By Tim Sohn
In a letter sent to the Senate on Monday morning, 447 former Environmental Protection Agency officials signed their names to a statement urging the rejection of Trump’s pick to head the agency, former Oklahoma Attorney General Scott Pruitt, whose nomination is set to come up for a vote this week. The full letter is published below.
The letter, coordinated by the Environmental Integrity Project, a nonprofit founded by former EPA officials in 2002, was addressed to Senate Majority Leader Mitch McConnell and the U.S. Senate. It was sent to all senators.
The objections to Pruitt will be familiar to those who have been tracking the furor surrounding his nomination and subsequent confirmation hearings. As Oklahoma attorney general, Pruitt shut down his office’s Environmental Protection Unit and launched several lawsuits aimed at overturning a number of EPA regulations.
Last week, Democrats on the Senate Environment and Public Works Committee staged a boycott to try to prevent a committee vote on Pruitt. They said they had strong objections to his environmental record and thought he had failed to provide adequate responses to committee questions. Committee rules state that at least two members of the minority party must be present for a quorum, but with the Democrats boycotting, Chairman John Barrasso, R-Wyo., suspended that rule, allowing Pruitt to pass the committee with votes from its 11 Republican members.* This moves Pruitt’s confirmation along to the full Senate, though that vote has not yet been scheduled.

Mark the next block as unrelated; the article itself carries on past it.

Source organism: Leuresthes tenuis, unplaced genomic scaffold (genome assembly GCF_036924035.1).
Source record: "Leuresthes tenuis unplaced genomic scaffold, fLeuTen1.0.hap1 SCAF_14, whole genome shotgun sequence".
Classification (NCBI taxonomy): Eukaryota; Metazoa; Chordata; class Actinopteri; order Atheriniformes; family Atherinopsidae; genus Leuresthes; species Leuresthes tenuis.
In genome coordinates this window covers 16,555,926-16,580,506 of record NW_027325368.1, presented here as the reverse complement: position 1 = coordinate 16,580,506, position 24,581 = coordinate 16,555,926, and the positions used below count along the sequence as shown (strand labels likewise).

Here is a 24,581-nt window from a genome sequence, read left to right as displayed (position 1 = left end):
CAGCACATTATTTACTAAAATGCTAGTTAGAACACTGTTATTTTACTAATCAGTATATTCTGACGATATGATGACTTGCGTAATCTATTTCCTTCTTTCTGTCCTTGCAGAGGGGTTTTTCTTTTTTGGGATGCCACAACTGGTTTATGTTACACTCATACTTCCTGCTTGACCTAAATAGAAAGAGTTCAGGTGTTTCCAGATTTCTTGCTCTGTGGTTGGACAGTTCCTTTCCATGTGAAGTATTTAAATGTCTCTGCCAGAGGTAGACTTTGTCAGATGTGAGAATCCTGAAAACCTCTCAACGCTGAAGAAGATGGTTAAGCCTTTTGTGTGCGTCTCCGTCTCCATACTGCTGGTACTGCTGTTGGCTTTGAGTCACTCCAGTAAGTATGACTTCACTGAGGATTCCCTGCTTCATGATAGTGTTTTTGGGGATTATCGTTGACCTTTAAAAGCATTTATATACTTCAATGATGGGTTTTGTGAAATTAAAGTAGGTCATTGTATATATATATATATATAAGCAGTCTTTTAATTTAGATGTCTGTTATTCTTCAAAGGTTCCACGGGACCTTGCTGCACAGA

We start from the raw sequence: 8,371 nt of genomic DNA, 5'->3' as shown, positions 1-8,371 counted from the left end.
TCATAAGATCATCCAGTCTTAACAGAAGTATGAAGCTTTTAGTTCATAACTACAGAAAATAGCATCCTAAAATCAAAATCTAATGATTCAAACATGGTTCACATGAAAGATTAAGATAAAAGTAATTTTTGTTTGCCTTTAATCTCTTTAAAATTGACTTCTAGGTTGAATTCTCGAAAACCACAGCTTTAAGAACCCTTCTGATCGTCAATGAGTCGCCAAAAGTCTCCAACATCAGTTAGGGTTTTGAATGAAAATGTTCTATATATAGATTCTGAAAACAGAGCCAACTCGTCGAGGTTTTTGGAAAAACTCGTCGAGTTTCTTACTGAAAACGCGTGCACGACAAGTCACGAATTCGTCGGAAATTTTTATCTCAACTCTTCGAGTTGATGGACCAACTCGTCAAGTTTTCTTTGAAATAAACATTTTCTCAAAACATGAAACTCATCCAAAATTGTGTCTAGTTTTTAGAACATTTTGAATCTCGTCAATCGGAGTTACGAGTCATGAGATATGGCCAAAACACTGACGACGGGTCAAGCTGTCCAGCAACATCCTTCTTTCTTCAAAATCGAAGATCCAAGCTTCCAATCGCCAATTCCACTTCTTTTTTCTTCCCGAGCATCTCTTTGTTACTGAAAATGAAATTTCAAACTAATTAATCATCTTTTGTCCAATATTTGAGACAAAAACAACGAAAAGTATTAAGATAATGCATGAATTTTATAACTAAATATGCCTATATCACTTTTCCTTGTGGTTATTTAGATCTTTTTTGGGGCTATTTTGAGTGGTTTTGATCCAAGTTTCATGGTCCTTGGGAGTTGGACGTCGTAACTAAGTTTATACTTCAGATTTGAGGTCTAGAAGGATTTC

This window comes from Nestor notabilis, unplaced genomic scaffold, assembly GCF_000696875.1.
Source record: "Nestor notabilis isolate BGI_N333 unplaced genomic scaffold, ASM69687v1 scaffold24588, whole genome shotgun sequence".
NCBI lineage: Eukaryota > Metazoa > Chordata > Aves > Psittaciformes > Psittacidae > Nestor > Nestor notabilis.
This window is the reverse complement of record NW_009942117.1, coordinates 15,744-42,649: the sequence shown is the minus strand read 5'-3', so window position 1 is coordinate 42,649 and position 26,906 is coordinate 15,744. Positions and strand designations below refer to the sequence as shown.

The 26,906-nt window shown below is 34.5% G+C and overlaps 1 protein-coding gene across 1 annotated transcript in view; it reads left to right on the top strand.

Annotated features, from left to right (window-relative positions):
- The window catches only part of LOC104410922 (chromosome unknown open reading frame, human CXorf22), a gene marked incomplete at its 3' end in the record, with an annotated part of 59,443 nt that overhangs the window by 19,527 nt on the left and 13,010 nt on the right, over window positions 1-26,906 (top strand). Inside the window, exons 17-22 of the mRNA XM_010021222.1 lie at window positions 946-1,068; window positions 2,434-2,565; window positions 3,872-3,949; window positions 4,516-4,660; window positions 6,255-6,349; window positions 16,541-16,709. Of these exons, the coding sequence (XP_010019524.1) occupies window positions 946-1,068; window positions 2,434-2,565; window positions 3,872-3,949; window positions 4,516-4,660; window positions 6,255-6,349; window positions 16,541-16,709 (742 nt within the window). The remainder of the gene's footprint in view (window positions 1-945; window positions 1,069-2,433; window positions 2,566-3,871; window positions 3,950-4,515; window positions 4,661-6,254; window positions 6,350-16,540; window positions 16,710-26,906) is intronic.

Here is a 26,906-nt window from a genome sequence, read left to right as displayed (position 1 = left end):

The letter reiterates many of the complaints made by the Democrats on the committee. “Pruitt’s record and public statements strongly suggest that he does not agree with the underlying principles of our environmental laws,” the letter states. “Pruitt has shown no interest in enforcing environmental laws, a critically important function for EPA.”
The letter’s signatories include former staffers from nearly every level of the EPA hierarchy, from regional administrators to engineers, scientists, researchers, and attorneys, 90 percent of whom were long-term career employees, not political appointees. Many EPA career employees see their work as nonpartisan, essential, and widely beneficial to the country. The letter, which bills itself as being “not partisan” remarks that many of the former employees signed on worked under both Democratic and Republican administrations. At its heart, the letter takes issue with Pruitt’s seeming tendency to disregard both science and public health in favor of industrial interests.
The letter comes the same day as a report from Fusion that suggests Pruitt lied under oath during his confirmation hearing.